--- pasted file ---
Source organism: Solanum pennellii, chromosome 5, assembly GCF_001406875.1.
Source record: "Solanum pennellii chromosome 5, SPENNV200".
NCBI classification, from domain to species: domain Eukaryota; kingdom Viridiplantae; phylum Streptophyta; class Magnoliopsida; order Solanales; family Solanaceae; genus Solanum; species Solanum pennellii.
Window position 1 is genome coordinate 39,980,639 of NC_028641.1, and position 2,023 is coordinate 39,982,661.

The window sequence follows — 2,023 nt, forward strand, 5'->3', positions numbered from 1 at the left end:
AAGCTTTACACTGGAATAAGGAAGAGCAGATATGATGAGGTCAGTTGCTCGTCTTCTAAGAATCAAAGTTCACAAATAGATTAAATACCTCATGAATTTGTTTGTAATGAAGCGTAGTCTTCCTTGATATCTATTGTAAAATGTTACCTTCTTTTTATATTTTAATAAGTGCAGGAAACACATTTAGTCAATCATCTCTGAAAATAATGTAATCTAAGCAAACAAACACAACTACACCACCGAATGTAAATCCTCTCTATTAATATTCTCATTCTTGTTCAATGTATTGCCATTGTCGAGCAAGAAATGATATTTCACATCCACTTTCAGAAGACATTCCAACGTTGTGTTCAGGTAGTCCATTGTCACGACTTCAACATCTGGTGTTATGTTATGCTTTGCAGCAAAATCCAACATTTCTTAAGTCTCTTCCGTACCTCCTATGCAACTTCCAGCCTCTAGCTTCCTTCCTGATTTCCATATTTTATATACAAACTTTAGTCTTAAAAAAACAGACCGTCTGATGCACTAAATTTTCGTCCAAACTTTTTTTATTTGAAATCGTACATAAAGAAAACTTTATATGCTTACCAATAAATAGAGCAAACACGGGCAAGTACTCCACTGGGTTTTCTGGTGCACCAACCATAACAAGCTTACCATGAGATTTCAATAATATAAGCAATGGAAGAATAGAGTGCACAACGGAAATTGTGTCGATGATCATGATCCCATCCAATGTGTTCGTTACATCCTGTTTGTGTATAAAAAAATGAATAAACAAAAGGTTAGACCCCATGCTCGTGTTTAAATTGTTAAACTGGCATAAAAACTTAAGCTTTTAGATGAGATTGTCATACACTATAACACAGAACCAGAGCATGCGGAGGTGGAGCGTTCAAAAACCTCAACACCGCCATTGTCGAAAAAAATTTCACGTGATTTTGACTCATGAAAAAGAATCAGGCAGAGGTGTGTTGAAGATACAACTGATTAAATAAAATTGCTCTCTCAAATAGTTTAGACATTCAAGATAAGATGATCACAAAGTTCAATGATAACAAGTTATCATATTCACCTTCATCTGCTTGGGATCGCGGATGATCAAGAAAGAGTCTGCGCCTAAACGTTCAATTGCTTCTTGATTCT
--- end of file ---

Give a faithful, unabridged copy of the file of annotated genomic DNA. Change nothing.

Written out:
Source organism: Solanum pennellii, chromosome 5, assembly GCF_001406875.1.
Source record: "Solanum pennellii chromosome 5, SPENNV200".
NCBI classification, from domain to species: domain Eukaryota; kingdom Viridiplantae; phylum Streptophyta; class Magnoliopsida; order Solanales; family Solanaceae; genus Solanum; species Solanum pennellii.
Window position 1 is genome coordinate 39,980,639 of NC_028641.1, and position 2,023 is coordinate 39,982,661.

The window sequence follows — 2,023 nt, forward strand, 5'->3', positions numbered from 1 at the left end:
AAGCTTTACACTGGAATAAGGAAGAGCAGATATGATGAGGTCAGTTGCTCGTCTTCTAAGAATCAAAGTTCACAAATAGATTAAATACCTCATGAATTTGTTTGTAATGAAGCGTAGTCTTCCTTGATATCTATTGTAAAATGTTACCTTCTTTTTATATTTTAATAAGTGCAGGAAACACATTTAGTCAATCATCTCTGAAAATAATGTAATCTAAGCAAACAAACACAACTACACCACCGAATGTAAATCCTCTCTATTAATATTCTCATTCTTGTTCAATGTATTGCCATTGTCGAGCAAGAAATGATATTTCACATCCACTTTCAGAAGACATTCCAACGTTGTGTTCAGGTAGTCCATTGTCACGACTTCAACATCTGGTGTTATGTTATGCTTTGCAGCAAAATCCAACATTTCTTAAGTCTCTTCCGTACCTCCTATGCAACTTCCAGCCTCTAGCTTCCTTCCTGATTTCCATATTTTATATACAAACTTTAGTCTTAAAAAAACAGACCGTCTGATGCACTAAATTTTCGTCCAAACTTTTTTTATTTGAAATCGTACATAAAGAAAACTTTATATGCTTACCAATAAATAGAGCAAACACGGGCAAGTACTCCACTGGGTTTTCTGGTGCACCAACCATAACAAGCTTACCATGAGATTTCAATAATATAAGCAATGGAAGAATAGAGTGCACAACGGAAATTGTGTCGATGATCATGATCCCATCCAATGTGTTCGTTACATCCTGTTTGTGTATAAAAAAATGAATAAACAAAAGGTTAGACCCCATGCTCGTGTTTAAATTGTTAAACTGGCATAAAAACTTAAGCTTTTAGATGAGATTGTCATACACTATAACACAGAACCAGAGCATGCGGAGGTGGAGCGTTCAAAAACCTCAACACCGCCATTGTCGAAAAAAATTTCACGTGATTTTGACTCATGAAAAAGAATCAGGCAGAGGTGTGTTGAAGATACAACTGATTAAATAAAATTGCTCTCTCAAATAGTTTAGACATTCAAGATAAGATGATCACAAAGTTCAATGATAACAAGTTATCATATTCACCTTCATCTGCTTGGGATCGCGGATGATCAAGAAAGAGTCTGCGCCTAAACGTTCAATTGCTTCTTGATTCT